Monday came by and it was no different from the previous lazy days. R kept saying the weekend's almost over, and I kept wondering if I should just take an extra day off coz i wasn't ready to leave my wife and son and head back yet... the only saving grace was that I was flying back on the early flight on tuesday morning so that I could get to work on time. This would mean i would get to cuddle up and sleep with A one more night... the day was quite uneventful, except for A's antics when he was awake, and the delicious cake that R baked, and some wonderful crumb fish for lunch, in hindsight, I should have brought the two pieces of cake that were left over to bangalore :-( (R.... *hint* *hint*).
A slept snuggled up to me all night- as if he knew I'd be gone when he woke up in the morning. As I kissed him goodbye while he slept, I wondered if he'd miss me as much as I would miss him. I guess he would... he's just not able to express it yet - plus being a boy, he probably won't express these feelings even after he grows up :-). Men have this problem with expressing themselves. They do different things to show they care, but will never be straightforward about it.And I understand that... After all - I'm that way too. Someday he'll read this blog and wonder if this is really how his dad feels... and i'm fine with the way this post has turned out, as he's still a baby - I'll probably change the tone of these posts, as he grows into a young lad. :-)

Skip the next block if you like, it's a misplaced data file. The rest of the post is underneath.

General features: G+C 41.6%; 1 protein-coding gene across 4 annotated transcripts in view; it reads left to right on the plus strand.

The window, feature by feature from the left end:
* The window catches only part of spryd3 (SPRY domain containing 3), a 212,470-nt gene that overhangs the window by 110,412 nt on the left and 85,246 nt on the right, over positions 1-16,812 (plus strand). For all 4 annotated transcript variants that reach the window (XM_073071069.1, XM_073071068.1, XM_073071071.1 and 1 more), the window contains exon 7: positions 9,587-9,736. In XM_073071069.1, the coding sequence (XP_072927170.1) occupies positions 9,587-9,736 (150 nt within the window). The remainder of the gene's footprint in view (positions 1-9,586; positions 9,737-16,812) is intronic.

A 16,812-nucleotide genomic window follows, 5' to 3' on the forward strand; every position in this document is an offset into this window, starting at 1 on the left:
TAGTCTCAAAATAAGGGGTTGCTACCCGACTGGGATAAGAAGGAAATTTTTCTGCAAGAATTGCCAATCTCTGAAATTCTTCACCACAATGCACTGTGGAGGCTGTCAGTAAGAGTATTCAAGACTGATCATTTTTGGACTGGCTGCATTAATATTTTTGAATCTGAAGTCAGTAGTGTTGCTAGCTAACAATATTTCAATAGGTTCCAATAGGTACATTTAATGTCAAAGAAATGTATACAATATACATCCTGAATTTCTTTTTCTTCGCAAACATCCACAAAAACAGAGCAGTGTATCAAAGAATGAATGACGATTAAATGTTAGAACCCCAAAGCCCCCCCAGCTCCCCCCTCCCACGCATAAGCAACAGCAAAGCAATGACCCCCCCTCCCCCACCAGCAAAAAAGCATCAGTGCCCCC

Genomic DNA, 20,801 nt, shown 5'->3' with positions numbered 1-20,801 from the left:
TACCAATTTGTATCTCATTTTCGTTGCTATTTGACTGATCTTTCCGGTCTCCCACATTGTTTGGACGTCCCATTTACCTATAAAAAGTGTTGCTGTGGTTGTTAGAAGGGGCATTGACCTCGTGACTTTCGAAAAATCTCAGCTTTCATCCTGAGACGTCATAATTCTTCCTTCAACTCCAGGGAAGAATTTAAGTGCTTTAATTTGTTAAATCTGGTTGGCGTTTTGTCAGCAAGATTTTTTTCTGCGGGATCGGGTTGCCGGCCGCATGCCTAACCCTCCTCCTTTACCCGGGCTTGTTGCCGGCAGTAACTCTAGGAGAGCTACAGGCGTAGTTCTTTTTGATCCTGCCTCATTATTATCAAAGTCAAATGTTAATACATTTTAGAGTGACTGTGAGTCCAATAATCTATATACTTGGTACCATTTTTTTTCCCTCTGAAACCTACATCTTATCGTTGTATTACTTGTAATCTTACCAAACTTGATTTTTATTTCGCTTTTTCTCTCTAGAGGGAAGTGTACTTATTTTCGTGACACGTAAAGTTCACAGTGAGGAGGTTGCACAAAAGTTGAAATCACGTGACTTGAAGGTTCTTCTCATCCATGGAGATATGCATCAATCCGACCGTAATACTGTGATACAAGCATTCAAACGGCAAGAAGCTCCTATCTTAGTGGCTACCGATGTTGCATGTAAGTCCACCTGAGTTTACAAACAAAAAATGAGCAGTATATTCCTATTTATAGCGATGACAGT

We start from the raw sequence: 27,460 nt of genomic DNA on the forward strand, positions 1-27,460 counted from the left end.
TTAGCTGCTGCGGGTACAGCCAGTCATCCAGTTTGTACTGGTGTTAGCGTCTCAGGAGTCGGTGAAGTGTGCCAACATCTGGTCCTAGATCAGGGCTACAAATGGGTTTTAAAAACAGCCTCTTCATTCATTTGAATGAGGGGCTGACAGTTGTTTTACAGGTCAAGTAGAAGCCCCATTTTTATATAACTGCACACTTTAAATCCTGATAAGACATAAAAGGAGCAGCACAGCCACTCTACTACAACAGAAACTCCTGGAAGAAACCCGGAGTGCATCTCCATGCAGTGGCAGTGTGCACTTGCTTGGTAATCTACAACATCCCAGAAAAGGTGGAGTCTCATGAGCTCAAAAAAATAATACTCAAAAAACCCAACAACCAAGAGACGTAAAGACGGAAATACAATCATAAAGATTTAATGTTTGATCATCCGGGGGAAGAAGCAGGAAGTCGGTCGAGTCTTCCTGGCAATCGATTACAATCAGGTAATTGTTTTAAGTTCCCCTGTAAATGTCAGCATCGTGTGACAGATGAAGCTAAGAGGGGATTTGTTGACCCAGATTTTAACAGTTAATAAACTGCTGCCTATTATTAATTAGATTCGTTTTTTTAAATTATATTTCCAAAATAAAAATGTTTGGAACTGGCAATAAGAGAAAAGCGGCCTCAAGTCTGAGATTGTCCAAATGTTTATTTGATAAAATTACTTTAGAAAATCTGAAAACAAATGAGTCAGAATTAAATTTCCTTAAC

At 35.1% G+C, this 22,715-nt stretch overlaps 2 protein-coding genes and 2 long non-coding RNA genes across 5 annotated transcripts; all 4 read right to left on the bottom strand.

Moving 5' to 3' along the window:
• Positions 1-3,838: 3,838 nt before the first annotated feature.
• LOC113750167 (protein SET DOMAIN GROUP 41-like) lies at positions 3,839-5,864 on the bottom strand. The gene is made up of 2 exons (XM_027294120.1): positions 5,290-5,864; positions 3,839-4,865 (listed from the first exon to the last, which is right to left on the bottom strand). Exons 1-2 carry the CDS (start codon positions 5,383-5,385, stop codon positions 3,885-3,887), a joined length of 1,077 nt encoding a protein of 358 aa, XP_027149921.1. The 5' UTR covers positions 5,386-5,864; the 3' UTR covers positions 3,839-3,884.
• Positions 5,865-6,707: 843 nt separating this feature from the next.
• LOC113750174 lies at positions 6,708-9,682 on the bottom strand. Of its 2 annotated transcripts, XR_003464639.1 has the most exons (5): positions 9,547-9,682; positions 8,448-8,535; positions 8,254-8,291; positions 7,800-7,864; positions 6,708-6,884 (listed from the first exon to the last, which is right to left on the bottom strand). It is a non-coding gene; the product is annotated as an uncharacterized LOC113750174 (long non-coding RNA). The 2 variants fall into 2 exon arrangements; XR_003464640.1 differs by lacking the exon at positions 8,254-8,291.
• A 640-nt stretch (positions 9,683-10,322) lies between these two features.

Evidently, three days were totally insufficient, though some might wonder why I'm complaining. It comes with the territory and I can't wait for them to join me, which will be pretty soon! As I spend the rest of the day thinking about R & A and this past weekend, I console myself saying that I'll get to go visit again in two weeks... and I'm already looking forward to that.
Friday, 4 April 2008
Cause the air is filled with gold dust
And fortune falls like snow flakes in your hands
Now I don't recall who said it
But we'd lived so long on credit
And so we headed out to find our promised land
Just poor Smoky Mountains farm folk
With nothing more than high hopes
So we hitched our station wagon to a star
But our dreams all fell in on us
Cause there was no land of promise
Though it's a stuggle just keepin' sight of who you are
Oh and these northern nights are dreary
And my southern heart is weary
As I wonder how the old folks are back home
But I know that they all love me
And they're all thinking of me
The Smoky Mountains memories keep me strong
You know I've been thinkin' a whole lot lately
About what's been and what awaits me
It takes all I've got to give what life demands
You go insane if you give in to it
Life's a mill and I've been through it
I'm just thankful I'm creative with my hands
Oh and these northern nights they're dreary
And my southern eyes are teary
As I wonder how the old folks are back home
But I'll keep leanin' on my Jesus
He'll love and guide and lead us
The Smoky Mountains memories keep me strong
If I'll keep looking to the father
Keep our heads above the water
While the Smoky Mountains memories keep me strong
Monday, 31 March 2008